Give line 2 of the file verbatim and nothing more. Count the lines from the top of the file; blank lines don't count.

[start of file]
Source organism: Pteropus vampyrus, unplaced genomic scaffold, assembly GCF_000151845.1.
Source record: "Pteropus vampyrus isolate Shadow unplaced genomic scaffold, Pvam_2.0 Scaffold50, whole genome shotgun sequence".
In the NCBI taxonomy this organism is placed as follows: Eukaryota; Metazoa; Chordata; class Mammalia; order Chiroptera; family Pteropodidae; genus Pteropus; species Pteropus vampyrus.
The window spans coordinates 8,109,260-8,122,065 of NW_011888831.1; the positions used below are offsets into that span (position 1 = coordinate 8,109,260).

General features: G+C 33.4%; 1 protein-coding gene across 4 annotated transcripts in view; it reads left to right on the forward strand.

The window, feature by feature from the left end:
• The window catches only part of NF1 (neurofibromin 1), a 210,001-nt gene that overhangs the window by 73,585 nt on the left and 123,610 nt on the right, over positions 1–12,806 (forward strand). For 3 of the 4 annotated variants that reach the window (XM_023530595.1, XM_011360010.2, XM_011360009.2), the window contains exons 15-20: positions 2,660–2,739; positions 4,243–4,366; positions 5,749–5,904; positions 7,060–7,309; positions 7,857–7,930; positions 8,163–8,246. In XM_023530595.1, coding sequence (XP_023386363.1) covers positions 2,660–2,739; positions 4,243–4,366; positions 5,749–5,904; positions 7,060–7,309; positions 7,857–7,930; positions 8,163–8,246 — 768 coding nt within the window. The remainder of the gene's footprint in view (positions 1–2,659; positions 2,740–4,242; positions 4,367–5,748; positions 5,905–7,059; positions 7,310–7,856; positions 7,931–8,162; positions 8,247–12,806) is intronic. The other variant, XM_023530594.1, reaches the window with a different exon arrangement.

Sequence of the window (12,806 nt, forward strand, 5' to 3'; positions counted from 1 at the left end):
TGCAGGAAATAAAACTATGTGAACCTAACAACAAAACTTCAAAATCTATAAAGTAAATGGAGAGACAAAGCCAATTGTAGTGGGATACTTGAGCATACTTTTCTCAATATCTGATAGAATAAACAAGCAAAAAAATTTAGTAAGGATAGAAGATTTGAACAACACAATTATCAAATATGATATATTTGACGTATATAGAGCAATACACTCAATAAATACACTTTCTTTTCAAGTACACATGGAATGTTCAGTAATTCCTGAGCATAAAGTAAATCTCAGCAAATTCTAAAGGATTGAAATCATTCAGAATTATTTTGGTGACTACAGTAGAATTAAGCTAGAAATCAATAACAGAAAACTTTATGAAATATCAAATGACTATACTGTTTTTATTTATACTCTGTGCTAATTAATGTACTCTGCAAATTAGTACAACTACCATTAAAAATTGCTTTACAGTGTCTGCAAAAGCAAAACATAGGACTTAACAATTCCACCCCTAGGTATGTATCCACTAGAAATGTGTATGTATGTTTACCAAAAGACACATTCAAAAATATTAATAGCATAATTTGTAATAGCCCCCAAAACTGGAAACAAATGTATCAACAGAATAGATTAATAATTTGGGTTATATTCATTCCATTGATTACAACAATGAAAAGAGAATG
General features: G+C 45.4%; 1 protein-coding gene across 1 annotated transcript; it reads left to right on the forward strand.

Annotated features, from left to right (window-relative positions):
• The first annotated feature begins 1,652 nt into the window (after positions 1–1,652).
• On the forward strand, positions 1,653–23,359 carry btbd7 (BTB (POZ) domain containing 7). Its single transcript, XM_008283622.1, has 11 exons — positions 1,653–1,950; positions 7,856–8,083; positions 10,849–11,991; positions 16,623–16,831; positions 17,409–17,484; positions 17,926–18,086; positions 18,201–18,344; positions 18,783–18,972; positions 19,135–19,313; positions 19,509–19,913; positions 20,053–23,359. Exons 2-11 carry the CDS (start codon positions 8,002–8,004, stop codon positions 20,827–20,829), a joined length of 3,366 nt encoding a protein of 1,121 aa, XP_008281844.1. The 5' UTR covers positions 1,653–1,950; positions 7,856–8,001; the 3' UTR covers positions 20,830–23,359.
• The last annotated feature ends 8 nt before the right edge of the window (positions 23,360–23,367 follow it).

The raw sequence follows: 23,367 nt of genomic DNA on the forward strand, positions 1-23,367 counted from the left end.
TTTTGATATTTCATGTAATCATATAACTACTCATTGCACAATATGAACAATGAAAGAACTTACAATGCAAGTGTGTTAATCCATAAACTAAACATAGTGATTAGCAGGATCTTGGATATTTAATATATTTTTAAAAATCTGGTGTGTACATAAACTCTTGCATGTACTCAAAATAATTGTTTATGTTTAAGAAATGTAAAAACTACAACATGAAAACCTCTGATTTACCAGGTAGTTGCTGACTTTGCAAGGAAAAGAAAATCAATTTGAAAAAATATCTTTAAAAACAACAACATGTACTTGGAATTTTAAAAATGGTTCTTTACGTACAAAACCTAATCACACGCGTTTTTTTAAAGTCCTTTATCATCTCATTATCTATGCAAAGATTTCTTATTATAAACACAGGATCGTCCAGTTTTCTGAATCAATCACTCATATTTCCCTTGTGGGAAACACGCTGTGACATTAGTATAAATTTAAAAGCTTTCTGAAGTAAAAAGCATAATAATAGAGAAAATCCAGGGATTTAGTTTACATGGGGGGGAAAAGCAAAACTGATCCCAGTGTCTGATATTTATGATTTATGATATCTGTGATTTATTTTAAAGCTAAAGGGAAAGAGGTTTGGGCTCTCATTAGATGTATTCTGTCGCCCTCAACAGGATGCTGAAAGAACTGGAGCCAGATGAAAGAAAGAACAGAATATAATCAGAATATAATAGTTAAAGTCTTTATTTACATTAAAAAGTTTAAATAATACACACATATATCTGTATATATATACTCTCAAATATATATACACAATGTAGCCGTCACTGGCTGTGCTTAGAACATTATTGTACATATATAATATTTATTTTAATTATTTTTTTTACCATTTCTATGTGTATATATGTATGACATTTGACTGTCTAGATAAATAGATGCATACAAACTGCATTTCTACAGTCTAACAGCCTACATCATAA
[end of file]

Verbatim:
Source record: "Pteropus vampyrus isolate Shadow unplaced genomic scaffold, Pvam_2.0 Scaffold50, whole genome shotgun sequence".